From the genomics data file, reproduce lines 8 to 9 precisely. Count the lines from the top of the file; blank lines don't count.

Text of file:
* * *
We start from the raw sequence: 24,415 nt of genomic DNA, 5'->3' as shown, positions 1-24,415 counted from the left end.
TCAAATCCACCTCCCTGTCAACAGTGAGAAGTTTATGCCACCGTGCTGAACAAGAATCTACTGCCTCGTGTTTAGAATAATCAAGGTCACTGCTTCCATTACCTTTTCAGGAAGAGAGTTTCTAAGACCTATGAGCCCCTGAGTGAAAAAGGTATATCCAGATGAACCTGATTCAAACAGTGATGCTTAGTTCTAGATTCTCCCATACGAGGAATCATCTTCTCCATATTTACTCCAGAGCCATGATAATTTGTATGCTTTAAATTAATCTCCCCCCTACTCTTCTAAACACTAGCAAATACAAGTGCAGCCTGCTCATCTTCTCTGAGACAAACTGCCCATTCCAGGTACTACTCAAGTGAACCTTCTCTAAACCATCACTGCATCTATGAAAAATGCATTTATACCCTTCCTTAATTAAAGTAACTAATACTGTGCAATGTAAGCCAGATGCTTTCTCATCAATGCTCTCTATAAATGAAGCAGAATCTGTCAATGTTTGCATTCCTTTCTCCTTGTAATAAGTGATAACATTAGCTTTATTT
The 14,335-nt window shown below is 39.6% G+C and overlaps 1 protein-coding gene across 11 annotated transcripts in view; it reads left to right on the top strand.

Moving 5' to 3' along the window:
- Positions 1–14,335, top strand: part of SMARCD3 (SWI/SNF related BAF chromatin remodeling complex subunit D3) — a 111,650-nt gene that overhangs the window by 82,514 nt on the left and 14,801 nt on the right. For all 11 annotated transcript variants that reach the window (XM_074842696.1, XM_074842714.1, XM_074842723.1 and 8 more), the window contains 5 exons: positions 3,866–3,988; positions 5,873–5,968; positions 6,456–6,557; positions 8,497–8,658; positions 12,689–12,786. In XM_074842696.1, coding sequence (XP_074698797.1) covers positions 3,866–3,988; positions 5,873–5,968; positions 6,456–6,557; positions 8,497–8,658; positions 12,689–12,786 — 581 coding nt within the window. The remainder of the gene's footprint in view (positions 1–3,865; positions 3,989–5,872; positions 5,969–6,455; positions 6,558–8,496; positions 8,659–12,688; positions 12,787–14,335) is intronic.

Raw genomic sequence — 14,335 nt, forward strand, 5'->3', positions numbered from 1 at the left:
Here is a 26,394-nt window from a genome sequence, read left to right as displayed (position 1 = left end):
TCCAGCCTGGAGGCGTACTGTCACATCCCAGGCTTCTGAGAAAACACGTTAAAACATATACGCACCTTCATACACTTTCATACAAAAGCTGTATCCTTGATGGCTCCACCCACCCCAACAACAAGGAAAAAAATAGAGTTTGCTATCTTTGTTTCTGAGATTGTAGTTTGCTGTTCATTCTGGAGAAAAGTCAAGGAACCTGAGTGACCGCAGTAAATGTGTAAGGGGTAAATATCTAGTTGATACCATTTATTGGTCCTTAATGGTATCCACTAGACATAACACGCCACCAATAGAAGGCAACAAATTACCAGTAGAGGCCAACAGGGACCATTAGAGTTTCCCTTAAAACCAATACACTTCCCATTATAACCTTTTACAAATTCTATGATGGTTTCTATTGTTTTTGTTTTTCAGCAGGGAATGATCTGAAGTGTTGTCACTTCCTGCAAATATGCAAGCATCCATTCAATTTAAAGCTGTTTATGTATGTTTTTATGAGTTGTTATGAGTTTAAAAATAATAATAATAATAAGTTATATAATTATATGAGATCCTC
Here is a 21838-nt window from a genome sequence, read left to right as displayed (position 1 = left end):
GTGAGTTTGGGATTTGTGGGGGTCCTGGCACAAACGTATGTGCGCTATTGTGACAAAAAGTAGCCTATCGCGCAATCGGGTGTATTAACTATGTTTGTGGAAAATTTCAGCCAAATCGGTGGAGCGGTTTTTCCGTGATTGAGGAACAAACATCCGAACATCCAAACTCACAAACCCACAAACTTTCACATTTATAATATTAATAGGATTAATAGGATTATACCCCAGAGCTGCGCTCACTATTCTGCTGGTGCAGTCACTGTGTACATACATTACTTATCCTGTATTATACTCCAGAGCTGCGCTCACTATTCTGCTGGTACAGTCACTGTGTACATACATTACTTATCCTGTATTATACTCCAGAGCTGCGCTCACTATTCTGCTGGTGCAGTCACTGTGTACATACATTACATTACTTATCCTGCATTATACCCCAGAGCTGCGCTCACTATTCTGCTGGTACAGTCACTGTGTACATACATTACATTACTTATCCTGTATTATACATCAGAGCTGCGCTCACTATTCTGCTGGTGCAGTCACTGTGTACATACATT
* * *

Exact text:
TCCAGCCTGGAGGCGTACTGTCACATCCCAGGCTTCTGAGAAAACACGTTAAAACATATACGCACCTTCATACACTTTCATACAAAAGCTGTATCCTTGATGGCTCCACCCACCCCAACAACAAGGAAAAAAATAGAGTTTGCTATCTTTGTTTCTGAGATTGTAGTTTGCTGTTCATTCTGGAGAAAAGTCAAGGAACCTGAGTGACCGCAGTAAATGTGTAAGGGGTAAATATCTAGTTGATACCATTTATTGGTCCTTAATGGTATCCACTAGACATAACACGCCACCAATAGAAGGCAACAAATTACCAGTAGAGGCCAACAGGGACCATTAGAGTTTCCCTTAAAACCAATACACTTCCCATTATAACCTTTTACAAATTCTATGATGGTTTCTATTGTTTTTGTTTTTCAGCAGGGAATGATCTGAAGTGTTGTCACTTCCTGCAAATATGCAAGCATCCATTCAATTTAAAGCTGTTTATGTATGTTTTTATGAGTTGTTATGAGTTTAAAAATAATAATAATAATAAGTTATATAATTATATGAGATCCTC
Here is a 21838-nt window from a genome sequence, read left to right as displayed (position 1 = left end):